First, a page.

The rise in maritime claims throughout 2022 was bad news for insurers, but hardly a surprise as
increased shipping activity following the COVID-19 pandemic led to more incidents onboard. The rising costs of claims also contributed, with inflation pushing up steel prices and creating higher charges for ship spares and labor.
Fire was another factor, according to an Alliance Global Corporate & Specialty report. The research attributed the cause of most blazes to mis-declared or non-declaration of dangerous cargoes onboard containerships. Elsewhere, the increased size of vessels – which have expanded by almost 1,500% in the past 50 years – creating an additional challenge.
The general rule is that bigger vessels lead to increased risks – and bigger losses for both the
insurer and shipowner following an incident. Meanwhile, crewmembers are struggling to deal with
an ever-increasing workload on cargo ships that are significantly bigger than they were several
decades ago, increasing the risk of an incident and potentially contributing to the rising backlog in
Smaller Marine Insurance Claims Waste Time
Data from the Nordic Association of Marine Insurers shows that the costliest 1% of all claims
account for at least 30% of the value of total claims in any given year. But, surprisingly, it’s the
lower-value, higher-volume claims, worth around US$40,000 on average, that insurers spend most
of their time on. As such, tackling these is key to improving marine insurance companies’
The question is, how? Whether faced with potential billion-dollar claims or a deluge of resource-
intensive low-value attritional claims, insurers can use technology to help reduce losses and
Technology is reshaping the mainstream insurance industry and filtering down to specialist segments
within the sector, including marine. Shipping and insurance are undergoing a digital transition, with
leaders in both markets recognizing that data-driven insights hold the key to significantly de-risking
operations, driving efficiencies and mutually boosting commercial performance.
Reducing the Risk of Incidents Using AI-powered Insights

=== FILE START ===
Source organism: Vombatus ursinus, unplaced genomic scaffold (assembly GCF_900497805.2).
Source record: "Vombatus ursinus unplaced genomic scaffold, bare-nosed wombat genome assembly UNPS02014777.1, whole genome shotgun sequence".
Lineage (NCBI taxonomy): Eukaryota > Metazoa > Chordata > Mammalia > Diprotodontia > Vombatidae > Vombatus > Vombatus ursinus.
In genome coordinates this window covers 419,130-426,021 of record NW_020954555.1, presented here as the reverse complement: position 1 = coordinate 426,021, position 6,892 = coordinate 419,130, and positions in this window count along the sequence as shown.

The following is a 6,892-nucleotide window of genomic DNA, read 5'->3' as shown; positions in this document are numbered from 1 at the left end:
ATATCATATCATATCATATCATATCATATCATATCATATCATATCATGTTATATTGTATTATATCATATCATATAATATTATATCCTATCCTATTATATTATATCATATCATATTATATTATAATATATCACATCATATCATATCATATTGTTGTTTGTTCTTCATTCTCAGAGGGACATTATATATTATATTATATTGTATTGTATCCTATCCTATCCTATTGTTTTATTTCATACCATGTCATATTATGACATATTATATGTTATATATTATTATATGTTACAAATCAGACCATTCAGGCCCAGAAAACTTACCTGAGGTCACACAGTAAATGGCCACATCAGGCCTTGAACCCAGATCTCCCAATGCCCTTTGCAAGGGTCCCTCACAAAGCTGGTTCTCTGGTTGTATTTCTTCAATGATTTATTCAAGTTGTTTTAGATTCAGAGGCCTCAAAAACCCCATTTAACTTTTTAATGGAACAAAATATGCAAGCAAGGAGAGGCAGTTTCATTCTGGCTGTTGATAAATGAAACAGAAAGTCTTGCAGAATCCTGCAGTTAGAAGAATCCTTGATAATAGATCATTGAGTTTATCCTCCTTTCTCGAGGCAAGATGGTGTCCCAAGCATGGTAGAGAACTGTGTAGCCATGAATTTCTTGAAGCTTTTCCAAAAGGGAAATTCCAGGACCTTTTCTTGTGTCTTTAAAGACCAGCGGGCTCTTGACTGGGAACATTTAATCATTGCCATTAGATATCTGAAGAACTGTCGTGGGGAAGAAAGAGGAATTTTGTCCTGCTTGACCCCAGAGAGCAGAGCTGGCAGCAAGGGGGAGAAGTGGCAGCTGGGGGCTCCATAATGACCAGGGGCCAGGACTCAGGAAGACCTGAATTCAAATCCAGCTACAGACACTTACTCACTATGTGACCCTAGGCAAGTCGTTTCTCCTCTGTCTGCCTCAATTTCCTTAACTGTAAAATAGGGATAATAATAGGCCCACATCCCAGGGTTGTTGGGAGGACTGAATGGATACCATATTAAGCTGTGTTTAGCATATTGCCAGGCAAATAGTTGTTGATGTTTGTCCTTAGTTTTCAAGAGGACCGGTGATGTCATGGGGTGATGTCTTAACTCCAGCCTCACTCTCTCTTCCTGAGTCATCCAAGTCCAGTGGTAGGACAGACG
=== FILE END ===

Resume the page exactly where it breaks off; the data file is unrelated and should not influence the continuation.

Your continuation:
Establishing why a navigational incident happened is often difficult because many ships have
limited contact with shoreside teams once they leave port. With limited visibility into ship
operations, it’s impossible to know what occurred on board when a vessel is involved in a major
incident such as a fire, piracy attack, or sinking.
By using an AI-powered platform that plugs into a vessel’s CCTV, footage of such incidents can be
retrieved in near real-time to identify the cause, negating the reliance on witness testimonies. The
quality and visual aspect of this evidence allows insurers to close claims faster, and to challenge
the validity of claims. This, in turn, reduces the time and the costs associated with a claim including
the input of loss adjusters and lawyers.
Unlike traditional maritime CCTV, an AI-powered analytics system like our FleetVision™ platform
provides immediate, real-time visual data. It creates intelligence that teams can use immediately to
shape safety protocols and onboard behavior. This also eradicates the need to sift through 10,000 hours of footage for every vessel each month to determine retroactively what happened on board following an incident.
AI-powered maritime CCTV also supports loss prevention by identifying any potential maintenance or safety risks related to piloting, security, and cargo handling. It monitors onboard operations, alerting the crew and shoreside fleet managers to issues that require attention.
Sharing data insights is a win-win for insurers, brokers, and ship owners, but it requires a level of
transparency that is still uncomfortable for many. To really tap the advantages, ship operators and
their crew need to build their confidence in the merits of sharing ‘warts and all’ evidence. In
response, insurers should support this by rewarding companies that take such measures to
prevent losses and incidents. Doing so has the potential to create symbiotic benefits that contribute to broad improvements in efficiency, profitability, and a safer seafaring culture.